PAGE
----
Scientists held a secret meeting about creating synthetic human genomes on May 10 at Harvard University. There were no media people invited and attendees such as lawyers, businessmen and experts were asked to keep their lips sealed.
The scientists are specifically looking at fabricating the human genome and using chemicals to create all the DNA found in the chromosomes of humans.
While the closed-door meeting is a cause for concern, scientists are more particularly worried because of the possibility that these plans may actually push through. The rise of synthetic human genomes is possible, which means that soon, experts may be able to clone and use these genomes to create humans without biological parents.
Gene Editing vs. Creation Of Synthetic Human Genomes
Creating synthetic human genome is different from gene editing such that the former involves using chemicals to generate the entire DNA, instead of tweaking genes, which is the nature of the latter.
Synthetic genomics also depends on customized base pair genes, opening a door of endless possibilities as experts would not be limited by just two base pairs found in nature.
More On Synthetic Genomics
Through synthetic genomics, geneticists can modify DNA in cells by introducing foreign genes or altering letters in current genes. Such strategy is commonly practiced in manufacturing medicines such as insulin for diabetes care and for making genetically modified crops.
Being able to synthesize a gene or an entire genome sequence would also mean experts can also make wider-scope alterations in DNA.
For example, food firms are now using substances such as yeast in creating more complex chemicals like flavorings. The process necessitates not only one, but multiple genes to produce an entire chemical network inside the cell. Given the complicated process, it may be much better to synthesize DNA from point blank.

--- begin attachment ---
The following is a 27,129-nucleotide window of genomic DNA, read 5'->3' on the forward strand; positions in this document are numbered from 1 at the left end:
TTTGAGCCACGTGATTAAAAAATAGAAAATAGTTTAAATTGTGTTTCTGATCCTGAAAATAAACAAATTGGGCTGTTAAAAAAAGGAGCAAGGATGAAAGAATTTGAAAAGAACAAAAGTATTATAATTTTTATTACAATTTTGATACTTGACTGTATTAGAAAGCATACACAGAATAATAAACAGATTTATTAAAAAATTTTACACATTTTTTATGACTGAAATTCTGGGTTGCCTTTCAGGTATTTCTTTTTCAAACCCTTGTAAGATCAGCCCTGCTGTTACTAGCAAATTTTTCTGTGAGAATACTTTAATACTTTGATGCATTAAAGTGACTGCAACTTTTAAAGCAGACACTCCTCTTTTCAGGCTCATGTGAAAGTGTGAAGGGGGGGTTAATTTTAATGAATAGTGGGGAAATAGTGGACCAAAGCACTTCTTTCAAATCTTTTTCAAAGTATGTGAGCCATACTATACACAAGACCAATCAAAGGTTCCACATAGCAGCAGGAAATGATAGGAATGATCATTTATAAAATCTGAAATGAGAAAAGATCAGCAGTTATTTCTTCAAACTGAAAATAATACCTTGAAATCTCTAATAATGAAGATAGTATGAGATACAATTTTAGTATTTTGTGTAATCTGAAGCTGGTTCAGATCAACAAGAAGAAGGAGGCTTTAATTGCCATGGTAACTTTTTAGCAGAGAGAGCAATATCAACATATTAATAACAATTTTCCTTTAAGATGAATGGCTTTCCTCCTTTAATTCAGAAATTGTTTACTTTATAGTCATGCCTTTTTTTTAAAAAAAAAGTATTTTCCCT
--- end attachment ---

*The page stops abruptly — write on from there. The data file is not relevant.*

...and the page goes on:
Challenges To Synthetic Genomics
One of the challenges of synthetic genomics is ethics. The technology can allow scientists to create modifications in human embryos, thus raising questions about whether it can survive the scrutiny of the public and of various concerned sectors.
Aside from the issue of morality, DNA synthesis may also be very challenging and prone to errors. Current methods may only create approximately 200 base pairs. For comparison, a single gene can run for hundreds or thousands of pairs long. To be able to make synthesis successful, numerous 200-unit portions need to be grafted together.
"Most of us are still working on a small scale because there are interesting questions there and because that's what we have the technology to build," says James Collins, a biomedical engineer from Boston University in Massachusetts.
Mysteries Surrounding The Meeting
The meeting was enveloped by mysteries primarily because of its being kept a secret. As the project is laden with ethical issues, questions about scientists finally having the power to create and copy humans emerged.
For example, Drew Endy from Stanford University, who was invited to the exclusive meeting, asks if it would be OK to sequence and synthesize the genome of Albert Einstein. Endy and Northwestern University bioethicist Laurie Zoloth wrote and essay denouncing the project.
Endy did not attend the meeting because according to him, it was not opened to a lot of people and lacked information on ethical considerations.
"To create a human genome from scratch would be an enormous moral gesture whose consequences should not be framed initially on the advice of lawyers and regulators alone," argued Endy and Zoloth. "Discussions to synthesize, for the first time, a human genome should not occur in closed rooms."
Project organizer George Church of Harvard said there had been a misunderstanding. He explained that the project is not meant to create humans alone - it is targeted at cells. The goal is to improve DNA synthesis in general and to use this for applications in plants, animals and microbes.
Church also explained the reason the meeting was kept a secret. He said the project organizers did not invite the media and requested the attendees not to tweet about it because a paper about the project would be published in a scientific journal for transparency, and they simply did not want any information to leak prior to publication.